Albert Charles Berkanski was one of many men plus some women who left a Pennsylvania coal town for jobs in the armed forces.
“You couldn’t buy a job in Mount Carmel, so a lot of guys joined the service,” a friend, Joseph Shamansky, recalled years later.
Twenty or 30 men and a few women from the town of 17,000 were stationed in Hawaii. They often gathered at a home in Honolulu, Shamansky said. On Saturday night Dec. 6, 1941, several housemates piled in a car to give the visiting Mr. Berkanski a ride. He needed to make it back to his ship, the U.S.S. Arizona, to start a midnight shift.
“Seggie,” as he was nicknamed, was killed the next morning in the Japanese attack on Pearl Harbor. He was a coxswain and petty officer third class.
Mr. Berkanski was born in Shenandoah, Pennsylvania, on Sept. 29, 1920, but soon moved with his parents, Michael and Anna, to Mount Carmel. They had five other children.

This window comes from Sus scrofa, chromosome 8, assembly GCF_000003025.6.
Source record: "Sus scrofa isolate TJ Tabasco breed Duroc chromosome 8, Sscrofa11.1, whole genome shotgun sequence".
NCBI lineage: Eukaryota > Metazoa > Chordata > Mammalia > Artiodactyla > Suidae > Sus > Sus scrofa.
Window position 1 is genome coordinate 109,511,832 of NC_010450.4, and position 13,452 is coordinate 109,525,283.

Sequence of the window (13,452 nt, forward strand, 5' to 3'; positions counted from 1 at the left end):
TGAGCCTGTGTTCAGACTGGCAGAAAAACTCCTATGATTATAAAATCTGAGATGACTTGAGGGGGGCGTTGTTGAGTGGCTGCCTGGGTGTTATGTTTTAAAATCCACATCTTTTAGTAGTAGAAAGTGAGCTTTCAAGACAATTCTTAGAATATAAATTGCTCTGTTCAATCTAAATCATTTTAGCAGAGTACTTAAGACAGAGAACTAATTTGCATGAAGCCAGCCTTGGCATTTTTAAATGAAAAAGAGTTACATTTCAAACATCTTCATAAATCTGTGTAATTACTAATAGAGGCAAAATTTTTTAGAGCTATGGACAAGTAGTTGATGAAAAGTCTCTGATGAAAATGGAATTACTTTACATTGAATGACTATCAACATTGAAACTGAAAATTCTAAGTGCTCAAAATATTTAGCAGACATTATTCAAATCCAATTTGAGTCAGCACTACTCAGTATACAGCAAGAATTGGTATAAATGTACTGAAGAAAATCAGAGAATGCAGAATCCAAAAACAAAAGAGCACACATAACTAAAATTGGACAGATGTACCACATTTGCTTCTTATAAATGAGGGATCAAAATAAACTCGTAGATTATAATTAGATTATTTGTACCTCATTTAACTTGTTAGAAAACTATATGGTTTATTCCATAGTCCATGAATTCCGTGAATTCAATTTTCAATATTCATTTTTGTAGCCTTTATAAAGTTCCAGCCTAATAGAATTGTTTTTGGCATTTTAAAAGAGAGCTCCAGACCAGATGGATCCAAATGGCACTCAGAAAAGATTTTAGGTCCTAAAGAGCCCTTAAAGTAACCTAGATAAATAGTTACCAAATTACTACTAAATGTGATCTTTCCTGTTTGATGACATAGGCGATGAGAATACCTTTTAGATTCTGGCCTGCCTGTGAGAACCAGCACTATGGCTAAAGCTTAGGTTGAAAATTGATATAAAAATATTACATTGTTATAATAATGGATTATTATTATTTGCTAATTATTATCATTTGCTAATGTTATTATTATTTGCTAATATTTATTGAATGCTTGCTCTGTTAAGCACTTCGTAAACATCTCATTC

The son worked for the Civilian Conservation Corps, a Depression-era jobs program, before joining the Navy on Jan. 22, 1940.
A memorial service was held for Mr. Berkanski on Dec. 7, 1942, at Holy Cross Church in Mount Carmel. “Prayers were offered up for peace and victory,” the local newspaper reported.
American Legion Post 91 was renamed in 1946 to include his name in its title.
The friend, Mr. Shamansky, survived the war but never would share with family details of what he witnessed on that terrible December morning. He died in 2013 at the age of 93.